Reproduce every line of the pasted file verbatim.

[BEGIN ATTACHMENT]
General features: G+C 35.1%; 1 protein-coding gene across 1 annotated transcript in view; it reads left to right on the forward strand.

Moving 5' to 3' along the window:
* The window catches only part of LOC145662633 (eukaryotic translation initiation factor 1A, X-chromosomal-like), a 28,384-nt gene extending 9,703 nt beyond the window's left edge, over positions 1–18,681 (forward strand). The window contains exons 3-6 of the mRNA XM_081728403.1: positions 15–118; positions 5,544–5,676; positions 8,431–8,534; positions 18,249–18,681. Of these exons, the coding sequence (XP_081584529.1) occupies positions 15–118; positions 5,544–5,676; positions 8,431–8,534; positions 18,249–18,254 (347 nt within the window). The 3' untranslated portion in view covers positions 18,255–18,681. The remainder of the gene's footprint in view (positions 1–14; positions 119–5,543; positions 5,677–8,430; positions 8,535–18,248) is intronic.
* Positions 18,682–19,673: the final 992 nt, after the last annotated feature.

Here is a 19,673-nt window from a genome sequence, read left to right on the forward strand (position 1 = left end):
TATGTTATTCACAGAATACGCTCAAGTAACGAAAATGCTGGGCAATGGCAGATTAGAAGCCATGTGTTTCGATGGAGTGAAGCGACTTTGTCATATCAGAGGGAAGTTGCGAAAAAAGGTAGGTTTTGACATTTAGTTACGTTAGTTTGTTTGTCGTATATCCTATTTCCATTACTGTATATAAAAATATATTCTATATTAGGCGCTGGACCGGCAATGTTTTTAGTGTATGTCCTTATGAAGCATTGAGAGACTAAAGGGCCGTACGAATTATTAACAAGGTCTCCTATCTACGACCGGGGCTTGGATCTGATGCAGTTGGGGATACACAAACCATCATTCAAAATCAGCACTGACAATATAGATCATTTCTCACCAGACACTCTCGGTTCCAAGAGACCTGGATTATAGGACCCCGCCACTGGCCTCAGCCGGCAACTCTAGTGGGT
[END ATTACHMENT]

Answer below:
General features: G+C 35.1%; 1 protein-coding gene across 1 annotated transcript in view; it reads left to right on the forward strand.

Moving 5' to 3' along the window:
* The window catches only part of LOC145662633 (eukaryotic translation initiation factor 1A, X-chromosomal-like), a 28,384-nt gene extending 9,703 nt beyond the window's left edge, over positions 1–18,681 (forward strand). The window contains exons 3-6 of the mRNA XM_081728403.1: positions 15–118; positions 5,544–5,676; positions 8,431–8,534; positions 18,249–18,681. Of these exons, the coding sequence (XP_081584529.1) occupies positions 15–118; positions 5,544–5,676; positions 8,431–8,534; positions 18,249–18,254 (347 nt within the window). The 3' untranslated portion in view covers positions 18,255–18,681. The remainder of the gene's footprint in view (positions 1–14; positions 119–5,543; positions 5,677–8,430; positions 8,535–18,248) is intronic.
* Positions 18,682–19,673: the final 992 nt, after the last annotated feature.

Here is a 19,673-nt window from a genome sequence, read left to right on the forward strand (position 1 = left end):
TATGTTATTCACAGAATACGCTCAAGTAACGAAAATGCTGGGCAATGGCAGATTAGAAGCCATGTGTTTCGATGGAGTGAAGCGACTTTGTCATATCAGAGGGAAGTTGCGAAAAAAGGTAGGTTTTGACATTTAGTTACGTTAGTTTGTTTGTCGTATATCCTATTTCCATTACTGTATATAAAAATATATTCTATATTAGGCGCTGGACCGGCAATGTTTTTAGTGTATGTCCTTATGAAGCATTGAGAGACTAAAGGGCCGTACGAATTATTAACAAGGTCTCCTATCTACGACCGGGGCTTGGATCTGATGCAGTTGGGGATACACAAACCATCATTCAAAATCAGCACTGACAATATAGATCATTTCTCACCAGACACTCTCGGTTCCAAGAGACCTGGATTATAGGACCCCGCCACTGGCCTCAGCCGGCAACTCTAGTGGGT